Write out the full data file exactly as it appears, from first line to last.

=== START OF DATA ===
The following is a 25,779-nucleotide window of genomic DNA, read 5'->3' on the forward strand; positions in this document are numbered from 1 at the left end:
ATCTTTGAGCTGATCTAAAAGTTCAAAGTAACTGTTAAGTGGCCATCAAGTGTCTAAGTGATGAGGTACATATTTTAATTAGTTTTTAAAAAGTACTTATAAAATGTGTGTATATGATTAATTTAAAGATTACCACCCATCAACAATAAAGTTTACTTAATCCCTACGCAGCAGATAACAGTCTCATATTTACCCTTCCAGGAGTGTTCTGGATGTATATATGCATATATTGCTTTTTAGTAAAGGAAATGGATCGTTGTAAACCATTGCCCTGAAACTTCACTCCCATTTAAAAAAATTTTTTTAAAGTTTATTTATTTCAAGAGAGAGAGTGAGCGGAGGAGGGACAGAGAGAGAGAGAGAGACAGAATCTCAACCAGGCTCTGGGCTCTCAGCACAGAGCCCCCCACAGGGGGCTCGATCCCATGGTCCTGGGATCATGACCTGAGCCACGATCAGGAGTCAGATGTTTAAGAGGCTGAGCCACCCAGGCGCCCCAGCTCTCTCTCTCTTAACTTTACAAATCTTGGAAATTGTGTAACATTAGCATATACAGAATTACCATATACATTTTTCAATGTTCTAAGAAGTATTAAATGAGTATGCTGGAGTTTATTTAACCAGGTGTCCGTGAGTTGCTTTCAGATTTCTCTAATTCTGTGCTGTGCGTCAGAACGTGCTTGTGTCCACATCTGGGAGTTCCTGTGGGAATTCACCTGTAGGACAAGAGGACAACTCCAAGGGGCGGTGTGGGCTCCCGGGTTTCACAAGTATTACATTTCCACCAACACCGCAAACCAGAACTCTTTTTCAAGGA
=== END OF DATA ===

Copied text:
The following is a 25,779-nucleotide window of genomic DNA, read 5'->3' on the forward strand; positions in this document are numbered from 1 at the left end:
ATCTTTGAGCTGATCTAAAAGTTCAAAGTAACTGTTAAGTGGCCATCAAGTGTCTAAGTGATGAGGTACATATTTTAATTAGTTTTTAAAAAGTACTTATAAAATGTGTGTATATGATTAATTTAAAGATTACCACCCATCAACAATAAAGTTTACTTAATCCCTACGCAGCAGATAACAGTCTCATATTTACCCTTCCAGGAGTGTTCTGGATGTATATATGCATATATTGCTTTTTAGTAAAGGAAATGGATCGTTGTAAACCATTGCCCTGAAACTTCACTCCCATTTAAAAAAATTTTTTTAAAGTTTATTTATTTCAAGAGAGAGAGTGAGCGGAGGAGGGACAGAGAGAGAGAGAGAGACAGAATCTCAACCAGGCTCTGGGCTCTCAGCACAGAGCCCCCCACAGGGGGCTCGATCCCATGGTCCTGGGATCATGACCTGAGCCACGATCAGGAGTCAGATGTTTAAGAGGCTGAGCCACCCAGGCGCCCCAGCTCTCTCTCTCTTAACTTTACAAATCTTGGAAATTGTGTAACATTAGCATATACAGAATTACCATATACATTTTTCAATGTTCTAAGAAGTATTAAATGAGTATGCTGGAGTTTATTTAACCAGGTGTCCGTGAGTTGCTTTCAGATTTCTCTAATTCTGTGCTGTGCGTCAGAACGTGCTTGTGTCCACATCTGGGAGTTCCTGTGGGAATTCACCTGTAGGACAAGAGGACAACTCCAAGGGGCGGTGTGGGCTCCCGGGTTTCACAAGTATTACATTTCCACCAACACCGCAAACCAGAACTCTTTTTCAAGGA